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Asians - 70% of a future US brain power?

  1. Dec 12, 2011 #1

    Borek

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    So, in another thread I found a link to results of 2011 Siemens Competition in Math, Science & Technology:

    http://www.siemens-foundation.org/en/competition/2011_winners.htm

    Apparently competition is held in US. Out of 20 winners 14 are Asians - 70% (that is assuming Vickram Gidwani counts as Asian as well). Yet wiki lists Asians as about 5% of US population. Is it just a statistical fluke, or something more? I have heard about kids of fresh Asian immigrants working much harder in schools than their peers, is it showing here?
     
    Last edited: Dec 12, 2011
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  3. Dec 12, 2011 #2

    Ygggdrasil

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    Because of US immigration policies which favor workers in jobs requiring high levels to technical expertise and education, most of these Asian-Americans are children of parents with advanced degrees and jobs in science and technology fields. So, there is quite a significant selection bias in the population of Asians in the US.
     
  4. Dec 12, 2011 #3
    Yes. Asians have a very different education ethic than Americans. This is part of their culture, it's taught to kids at home. Math is considered almost a basic life skill. The Asian parent is much more likely to supervise their childrens' homework and be continually insistent they bring home good grades. Asian kids are also steered into higher paid specialties by their parents. They value economic success and therefore whatever tools and skills contribute to that success. Asians are going to be important contributors in America's future.
     
  5. Dec 12, 2011 #4

    I like Serena

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    I remember an earlier research that showed that the Japanese had an IQ that was on average 11 points higher than an American on a comparable test.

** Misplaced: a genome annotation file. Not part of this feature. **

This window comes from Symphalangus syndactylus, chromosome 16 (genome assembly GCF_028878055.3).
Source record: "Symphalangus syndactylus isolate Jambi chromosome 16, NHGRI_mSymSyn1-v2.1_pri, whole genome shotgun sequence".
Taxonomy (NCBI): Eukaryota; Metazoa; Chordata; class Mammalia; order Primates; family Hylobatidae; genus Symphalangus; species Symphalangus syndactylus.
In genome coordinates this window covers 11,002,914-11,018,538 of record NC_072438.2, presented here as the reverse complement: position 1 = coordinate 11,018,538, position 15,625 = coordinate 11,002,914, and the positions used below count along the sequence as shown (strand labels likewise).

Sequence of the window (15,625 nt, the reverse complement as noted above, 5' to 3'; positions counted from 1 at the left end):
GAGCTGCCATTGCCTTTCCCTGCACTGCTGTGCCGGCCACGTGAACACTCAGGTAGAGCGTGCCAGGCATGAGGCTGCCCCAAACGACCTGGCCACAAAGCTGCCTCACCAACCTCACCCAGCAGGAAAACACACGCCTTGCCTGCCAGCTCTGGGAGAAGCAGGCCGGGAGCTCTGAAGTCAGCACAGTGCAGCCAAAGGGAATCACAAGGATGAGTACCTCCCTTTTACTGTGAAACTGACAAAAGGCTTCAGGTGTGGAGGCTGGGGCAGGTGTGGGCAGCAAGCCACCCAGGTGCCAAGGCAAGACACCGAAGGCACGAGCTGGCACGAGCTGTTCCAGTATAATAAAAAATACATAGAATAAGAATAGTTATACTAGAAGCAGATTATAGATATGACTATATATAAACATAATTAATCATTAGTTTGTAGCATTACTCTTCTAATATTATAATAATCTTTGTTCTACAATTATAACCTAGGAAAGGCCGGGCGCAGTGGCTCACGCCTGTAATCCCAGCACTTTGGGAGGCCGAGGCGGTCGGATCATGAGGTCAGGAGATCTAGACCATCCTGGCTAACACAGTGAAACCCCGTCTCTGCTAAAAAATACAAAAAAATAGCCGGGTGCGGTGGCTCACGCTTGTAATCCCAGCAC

The suggested explanation was that Japanese children had to learn the ideographic alphabet at an early age, making them better at recognizing patterns.

    I wonder if that is applicable here as well...
     
  6. Dec 12, 2011 #5
    http://cimm.ucr.ac.cr/ciaem/articulos/evaluacion/internacionales/The%20mathematics%20student%20education%20in%20japan:%20a%20comparision%20with%20united%20states%20mathematics%20programs.*Mastrull,%20Sarah.*Mastrull%20S.%20The%20Mathematics%20Edication%20of%20Students%20in%20Japan.%20.pdf [Broken] may be useful:

    Abstract:

     
    Last edited by a moderator: May 5, 2017
  7. Dec 12, 2011 #6

    Chi Meson

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    In this regard, do Indians/Pakistanis count as Asians? I prefer to leave such check boxes blank, but if so, then I have a disproportionate number of Asians in my Physics classes and an extremely disproportionate number of Asians on my robotics team. I think it has always been the case that 1st-generation Americans have more "drive" thanks to recently immigrated parents. I tell you, I'm impressed by their work ethic, but it is nothing that is racially exclusive for sure.
     
  8. Dec 12, 2011 #7
    I don't believe so.

    This doesn't hold for Mexicans, for example. Contrary to stereotype, Mexicans are actually very hard workers, and, of course, they flock to the US in droves. The unfortunate thing is that they don't have any historical cultural inclination to education at all. What they're taught at home is "Take any job you can get, hold on to it, and stay out of trouble." There's no internal pressure to get an education, or even to learn English. I think, in fact, in most Mexican's minds education is inextricably linked to wealth; wealth has to precede education, education is a luxury afforded by wealth.
     
  9. Dec 12, 2011 #8
    In some way it is, it's hard to pursue an education if you don't have money to eat. And many mexicans are really poor, asians are a little(the immigrants) more wealthy in general.
    When really poor indians immigrate to the USA they normally end up as taxi drivers instead of doctors.
     
  10. Dec 12, 2011 #9
    I worked in a US maquilladora in Mexico for 5 years alongside both US and Mexican engineers. The difference between the two was striking. The US engineers were generally better educated but not necessarily more intelligent. They liked to stand around discussing ideas, sometimes work related, sometimes not. The Mexican engineers, instead of talking about solutions, went to work trying them out. Most of the new ideas came from the US engineers but they got implemented by the Mexican engineers.

    A middle manager of mine once hypothesized that the reason the US is so innovative is because of its diversity, that the diversity permits a wider range of viewpoints and ideas for solving problems.
     
  11. Dec 12, 2011 #10
    I'm really talking about the children of the direct immigrants. Public school education is free up through high school, and it is, in fact, legally required. Illegal Mexicans suffer terribly from not being legal; they cannot take advantage of a lot of public services.